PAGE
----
I can name the names of professional liars at Media24 and the Independent Group. In fact I have evidence which will not see the light of day, because the media insist the rules only apply to the rich. If you have wealth and money in South Africa, you can apply to the Press Ombud for a ruling. If you are poor and do not have the luxury of legal representation, then don’t bother making a submission.
This is the fate of those who raise the ire of the people in charge — the hoodlums who have forgotten why the press is what it is — who essentially make their money out of the politics of influence and affluence.
The corruption does not stop with diversification into the advertising and public relations industry, nor does it end with deals made with the petrochemical and property giants.
The rot at Independent and Media24, ironically two media houses to escape the wrath of the Ombud, is pretty serious.
Journalists are getting gagged by the very same people who proclaim to hold up the ideals of press freedom.
People are being frauded by the very same people who claim to expose fraud in high office.
South Africa’s press is corrupt and needs to clean its own house.
It can start by firing reporters who concoct and fabricate news. It can clean-up by demonopolising and removing coporate interests that present clear conflicts of interest.
If it cannot, then the Media deserves to be regulated, if only to save it from itself.
SOUTH AFRICA’S news media knows absolutely nothing about the bribery and corruption scandal involving Brian Mulroney and Karlheinz Schrieber. The shenanigans of the Independent News and Media director has dominated overseas headlines and has been part of a three year investigation on Fifth Estate, Canada’s version of Third Degree – but local news media, many of whom are employed by Mulroney, can’t be bothered to familiarise themselves with the facts, and see the subject as taboo.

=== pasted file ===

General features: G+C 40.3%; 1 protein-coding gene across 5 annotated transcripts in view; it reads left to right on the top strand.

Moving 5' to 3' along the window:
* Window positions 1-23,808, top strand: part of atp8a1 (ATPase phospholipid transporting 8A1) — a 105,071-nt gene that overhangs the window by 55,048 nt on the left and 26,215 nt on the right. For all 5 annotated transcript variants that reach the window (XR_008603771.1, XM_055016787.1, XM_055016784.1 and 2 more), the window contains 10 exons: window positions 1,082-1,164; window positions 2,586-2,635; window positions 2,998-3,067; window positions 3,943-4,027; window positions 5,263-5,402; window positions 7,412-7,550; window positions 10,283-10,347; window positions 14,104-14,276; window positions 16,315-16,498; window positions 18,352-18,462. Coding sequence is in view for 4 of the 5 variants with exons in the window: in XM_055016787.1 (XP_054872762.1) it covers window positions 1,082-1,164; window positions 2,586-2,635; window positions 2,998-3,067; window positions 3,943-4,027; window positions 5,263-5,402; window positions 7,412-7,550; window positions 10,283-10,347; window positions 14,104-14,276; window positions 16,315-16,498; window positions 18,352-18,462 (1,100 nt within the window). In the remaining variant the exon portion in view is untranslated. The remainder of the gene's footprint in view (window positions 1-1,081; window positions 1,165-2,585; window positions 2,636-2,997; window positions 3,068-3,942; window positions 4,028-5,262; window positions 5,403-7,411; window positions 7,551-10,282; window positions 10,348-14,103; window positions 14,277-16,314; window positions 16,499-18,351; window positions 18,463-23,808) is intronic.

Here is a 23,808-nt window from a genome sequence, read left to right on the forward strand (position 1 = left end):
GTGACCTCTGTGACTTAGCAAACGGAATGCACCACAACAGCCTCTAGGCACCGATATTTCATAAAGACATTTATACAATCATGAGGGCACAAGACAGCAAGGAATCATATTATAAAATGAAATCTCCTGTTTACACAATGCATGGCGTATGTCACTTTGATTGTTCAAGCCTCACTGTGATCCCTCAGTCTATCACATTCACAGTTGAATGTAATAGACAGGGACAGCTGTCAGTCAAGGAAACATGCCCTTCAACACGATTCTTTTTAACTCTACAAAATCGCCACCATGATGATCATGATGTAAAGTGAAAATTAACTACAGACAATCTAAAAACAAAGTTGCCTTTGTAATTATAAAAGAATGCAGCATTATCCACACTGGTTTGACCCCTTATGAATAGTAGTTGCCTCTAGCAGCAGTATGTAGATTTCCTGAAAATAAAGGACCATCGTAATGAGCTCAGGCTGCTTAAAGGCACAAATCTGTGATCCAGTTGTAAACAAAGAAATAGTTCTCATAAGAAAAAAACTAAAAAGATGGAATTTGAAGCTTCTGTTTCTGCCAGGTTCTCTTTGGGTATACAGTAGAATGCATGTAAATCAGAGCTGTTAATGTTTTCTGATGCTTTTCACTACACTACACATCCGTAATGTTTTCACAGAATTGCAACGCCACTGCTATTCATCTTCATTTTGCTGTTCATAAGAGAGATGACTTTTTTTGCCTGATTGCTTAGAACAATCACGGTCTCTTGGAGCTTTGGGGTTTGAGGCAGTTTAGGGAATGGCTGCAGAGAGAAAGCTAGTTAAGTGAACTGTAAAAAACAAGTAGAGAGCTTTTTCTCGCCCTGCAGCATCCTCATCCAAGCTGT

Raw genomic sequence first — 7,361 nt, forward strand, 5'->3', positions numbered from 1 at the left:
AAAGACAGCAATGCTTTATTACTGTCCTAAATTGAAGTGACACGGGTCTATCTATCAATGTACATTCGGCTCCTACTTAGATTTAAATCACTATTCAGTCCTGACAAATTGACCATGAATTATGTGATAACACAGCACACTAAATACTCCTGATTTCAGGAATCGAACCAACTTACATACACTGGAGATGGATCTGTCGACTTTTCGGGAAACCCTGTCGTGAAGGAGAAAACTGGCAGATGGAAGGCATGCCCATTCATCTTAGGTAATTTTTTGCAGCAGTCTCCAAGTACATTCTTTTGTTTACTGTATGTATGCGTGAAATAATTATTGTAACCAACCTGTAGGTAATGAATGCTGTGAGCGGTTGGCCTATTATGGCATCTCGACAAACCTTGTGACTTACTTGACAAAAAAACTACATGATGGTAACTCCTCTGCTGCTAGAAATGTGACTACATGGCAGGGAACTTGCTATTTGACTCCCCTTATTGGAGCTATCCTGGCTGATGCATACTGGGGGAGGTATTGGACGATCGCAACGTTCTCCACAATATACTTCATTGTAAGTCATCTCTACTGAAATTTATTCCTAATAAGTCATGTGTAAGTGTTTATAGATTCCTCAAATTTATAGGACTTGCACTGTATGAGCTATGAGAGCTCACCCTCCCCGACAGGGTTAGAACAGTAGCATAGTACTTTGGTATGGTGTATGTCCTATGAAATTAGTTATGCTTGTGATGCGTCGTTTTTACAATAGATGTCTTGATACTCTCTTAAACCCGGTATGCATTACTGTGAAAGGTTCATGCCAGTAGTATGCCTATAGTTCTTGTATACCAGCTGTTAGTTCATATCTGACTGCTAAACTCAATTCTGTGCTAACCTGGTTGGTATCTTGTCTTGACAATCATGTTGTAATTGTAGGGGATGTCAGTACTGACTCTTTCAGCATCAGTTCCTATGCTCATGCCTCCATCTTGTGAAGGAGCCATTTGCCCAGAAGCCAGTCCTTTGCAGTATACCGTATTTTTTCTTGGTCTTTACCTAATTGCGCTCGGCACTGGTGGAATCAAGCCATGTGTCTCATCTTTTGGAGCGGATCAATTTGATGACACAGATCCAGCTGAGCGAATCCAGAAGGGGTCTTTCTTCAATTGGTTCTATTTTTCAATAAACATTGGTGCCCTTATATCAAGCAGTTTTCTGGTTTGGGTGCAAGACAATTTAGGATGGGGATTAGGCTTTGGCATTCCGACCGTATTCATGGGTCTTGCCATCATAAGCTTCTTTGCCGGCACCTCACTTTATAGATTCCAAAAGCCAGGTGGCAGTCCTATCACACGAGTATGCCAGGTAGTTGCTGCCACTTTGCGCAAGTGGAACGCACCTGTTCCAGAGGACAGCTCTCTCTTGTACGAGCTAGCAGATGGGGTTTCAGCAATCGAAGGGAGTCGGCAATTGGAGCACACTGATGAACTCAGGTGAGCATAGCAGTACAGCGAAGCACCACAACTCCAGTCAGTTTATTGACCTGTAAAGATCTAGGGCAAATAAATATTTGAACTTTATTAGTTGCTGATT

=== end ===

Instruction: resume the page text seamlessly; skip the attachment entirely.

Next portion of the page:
“I can’t comment, I’m uncomfortable with this, there are some things I don’t want to know” said Franz Anton Kruger of the Wits School of Journalism.
Patrick Conroy of eTV news express complete cluelessness: “I don’t know!” When asked if he didn’t know because he was not party to the facts or didn’t know because he didn’t want to know the truth, he was even more vague, “No comment”, he blurted before putting down the phone. Several print media journos, all expressed utter ignorance of the case and it would appear local media is in the process of denying the inevitable – an INM head has been caught red-handed taking kickbacks from business and the arms industry.
Mulroney is the disgraced former progressive conservative party Canadian PM, now the subject of a public inquiry held before Canada’s privy council. The Oliphant Commission was appointed late last year and is about to embark on a series of public hearings that look set to rock international media, even though its current terms of reference are also the subject of serious debate. According to the Canadian Press, the price tag for the inquiry will set Canadian taxpayers back by $ 14 Million.
Mulroney is a non-executive director of Independent PLC the parent company of Independent News and Media PTY LTD which prints such titles as Cape Times, Star and Argus and owns some 137 newspapers worldwide. He also sits on the local international advisory board which sets newsroom policy for the media group and recently attended a function of the World Association of Newspapers at Cape Town castle where he could be seen hobknobbing with industry bigwigs and corporate tycoons who have literally bought the local press, lock stock and barrel, turning SA media into unaccountable, personal fiefdoms in the process.
I asked Kruger, the author of a book on Media Ethics, whether or not he knew of any colleagues taking bribes, or if he had received any cash in exchange for favours from people like Karl-Heinz Schrieber?
“I really don’t know, I can’t comment” said Kruger
When will South Africa’s media know anything? Probably never, judging by the lack of concern for what is surely the hottest corruption scandal involving print media this century.